My Lords, in April 2019, the Government granted diplomatic protection status to Mrs Zaghari-Ratcliffe—a very welcome signal that the UK treats the case no longer as a consular matter but as a formal legal dispute between Britain and Iran. Has that change of status been reflected in any change in the Government’s approach to this matter? What difference has it made, if any?
My Lords, exercising diplomatic protection to Mrs Zaghari-Ratcliffe’s case formally raised it to the level of a state issue. We continue to take further action where we judge that it will help to secure her full and permanent release. For the time being, we welcome the fact that she has been allowed to return home and has not been taken to prison.
My Lords, following on from my noble colleagues’ questions, can the Minister assure us that Nazanin Zaghari-Ratcliffe will be able to have medical check-ups through the embassy every week and that a permanent person will visit her every other day from the embassy? At the moment, I feel she is in a very fragile state, with no continuity of people to be with her besides her family.
My Lords, what is holding back a resolution? The issue must be more complex than we understand it to be. Is practical horse-trading really going on behind the scenes? For example, have the Supreme Leader’s personal representatives, who are based in London and directly responsible to him, been sat with? If so, with what outcome? What price freedom? Is Iran holding out on its internal judicial process by saying no to the return of the £400 million-plus owed by the Government rather than having the UK turn this into an advantageous negotiation position that could also be put to the benefit of the desperate lot of Iran’s long-suffering people, having been instructed to do so by a UK court? Where is the best practice in the UK’s rule of law in all this?
I agree with the noble Viscount that our argument and challenge are not with the Iranian people; they have suffered for far too long. We are engaging on this issue at the highest level. From the Prime Minister downwards, we are engaged in getting Nazanin Zaghari-Ratcliffe, and other dual nationals who are arbitrarily detained, released on a permanent basis.
My Lords, it seems clear that the Iranian regime is using the court process as a negotiating tactic. This does not affect dual nationals just from the United Kingdom but also from France, Germany, Australia and the United States. We can probably anticipate that some of these practices will be accelerating ahead of the presidential elections in Iran in June. Have we had discussions with our partners to protect dual nationals across the board and to take joint action?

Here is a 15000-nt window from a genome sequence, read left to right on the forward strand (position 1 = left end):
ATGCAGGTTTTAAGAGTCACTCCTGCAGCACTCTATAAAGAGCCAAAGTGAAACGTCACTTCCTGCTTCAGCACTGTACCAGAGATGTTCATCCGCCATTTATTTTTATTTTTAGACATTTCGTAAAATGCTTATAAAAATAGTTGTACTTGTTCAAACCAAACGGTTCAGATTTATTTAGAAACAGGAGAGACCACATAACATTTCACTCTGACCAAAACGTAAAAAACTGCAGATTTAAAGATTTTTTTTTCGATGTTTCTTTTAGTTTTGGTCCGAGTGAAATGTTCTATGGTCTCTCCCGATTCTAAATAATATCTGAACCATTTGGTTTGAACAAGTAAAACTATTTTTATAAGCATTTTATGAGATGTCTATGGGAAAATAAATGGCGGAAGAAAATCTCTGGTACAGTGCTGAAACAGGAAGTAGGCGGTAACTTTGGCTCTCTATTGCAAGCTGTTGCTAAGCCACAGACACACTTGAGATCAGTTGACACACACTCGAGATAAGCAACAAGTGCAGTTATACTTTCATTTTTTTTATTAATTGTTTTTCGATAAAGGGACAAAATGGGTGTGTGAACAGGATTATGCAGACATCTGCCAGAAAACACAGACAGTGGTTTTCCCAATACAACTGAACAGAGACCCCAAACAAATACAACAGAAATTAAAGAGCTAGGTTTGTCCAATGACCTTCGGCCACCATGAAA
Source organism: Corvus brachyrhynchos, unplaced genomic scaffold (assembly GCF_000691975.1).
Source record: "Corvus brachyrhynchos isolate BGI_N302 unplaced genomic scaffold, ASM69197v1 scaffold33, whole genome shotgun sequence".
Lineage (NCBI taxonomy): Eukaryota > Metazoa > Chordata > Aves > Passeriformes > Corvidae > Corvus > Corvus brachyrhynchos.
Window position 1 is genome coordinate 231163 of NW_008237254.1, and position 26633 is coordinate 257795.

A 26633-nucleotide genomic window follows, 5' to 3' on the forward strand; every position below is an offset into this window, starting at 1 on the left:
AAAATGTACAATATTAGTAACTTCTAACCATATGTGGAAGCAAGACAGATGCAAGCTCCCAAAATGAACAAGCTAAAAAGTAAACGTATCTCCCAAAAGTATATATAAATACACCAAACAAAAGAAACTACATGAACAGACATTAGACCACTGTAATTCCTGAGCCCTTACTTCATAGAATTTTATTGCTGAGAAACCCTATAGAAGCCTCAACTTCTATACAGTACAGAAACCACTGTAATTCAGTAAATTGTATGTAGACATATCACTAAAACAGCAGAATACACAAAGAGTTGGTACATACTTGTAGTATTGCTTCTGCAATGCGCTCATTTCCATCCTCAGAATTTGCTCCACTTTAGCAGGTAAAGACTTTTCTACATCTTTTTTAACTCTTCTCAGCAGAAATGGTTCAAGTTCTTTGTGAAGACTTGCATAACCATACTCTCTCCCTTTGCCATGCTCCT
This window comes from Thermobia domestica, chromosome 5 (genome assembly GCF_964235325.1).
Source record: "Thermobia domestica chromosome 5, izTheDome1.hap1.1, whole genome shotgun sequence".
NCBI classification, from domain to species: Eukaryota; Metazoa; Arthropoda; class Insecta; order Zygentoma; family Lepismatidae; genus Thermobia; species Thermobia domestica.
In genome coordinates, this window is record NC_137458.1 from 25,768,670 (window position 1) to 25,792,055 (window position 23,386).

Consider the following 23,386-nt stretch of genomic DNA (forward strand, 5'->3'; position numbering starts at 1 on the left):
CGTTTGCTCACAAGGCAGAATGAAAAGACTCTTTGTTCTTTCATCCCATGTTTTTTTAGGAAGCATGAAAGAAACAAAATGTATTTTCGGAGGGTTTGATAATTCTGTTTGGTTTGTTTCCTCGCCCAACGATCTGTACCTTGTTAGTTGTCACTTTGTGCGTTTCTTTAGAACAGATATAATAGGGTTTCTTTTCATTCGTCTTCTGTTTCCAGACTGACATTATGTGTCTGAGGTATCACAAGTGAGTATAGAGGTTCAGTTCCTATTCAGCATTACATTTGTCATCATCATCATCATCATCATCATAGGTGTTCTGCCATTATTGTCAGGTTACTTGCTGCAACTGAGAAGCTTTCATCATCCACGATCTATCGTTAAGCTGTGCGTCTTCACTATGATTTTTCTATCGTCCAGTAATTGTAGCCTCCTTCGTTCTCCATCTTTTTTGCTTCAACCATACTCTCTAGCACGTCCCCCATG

I welcome the noble Baroness to the House and assure her that we work very closely in conjunction with our partners, including those who have detainees who are arbitrarily detained. On the future elections, it should be in our mind that Ayatollah Khamenei, as spiritual leader, also has ultimate adjudication powers on any decision taken by the Iranian Government.
My Lords, is there any truth in the allegation that some other countries—Australia, France, Germany, Canada and the USA—have had greater success in getting their people back? Is this only because their people were not dual nationals? Secondly, have the Iranians ever mentioned the money in the course of our negotiations with them about Nazanin’s release?
My Lords, I have already commented on the ongoing discussions that we are having on the issue of the debt. On the noble Lord’s first point, I believe that he answered his own question. He is quite right that those detainees have been successfully released because they hold a particular nationality. Regrettably, Iran does not recognise dual nationals and that has been its persistent response to our lobbying on this case and others.
My Lords, all supplementary questions have now been asked.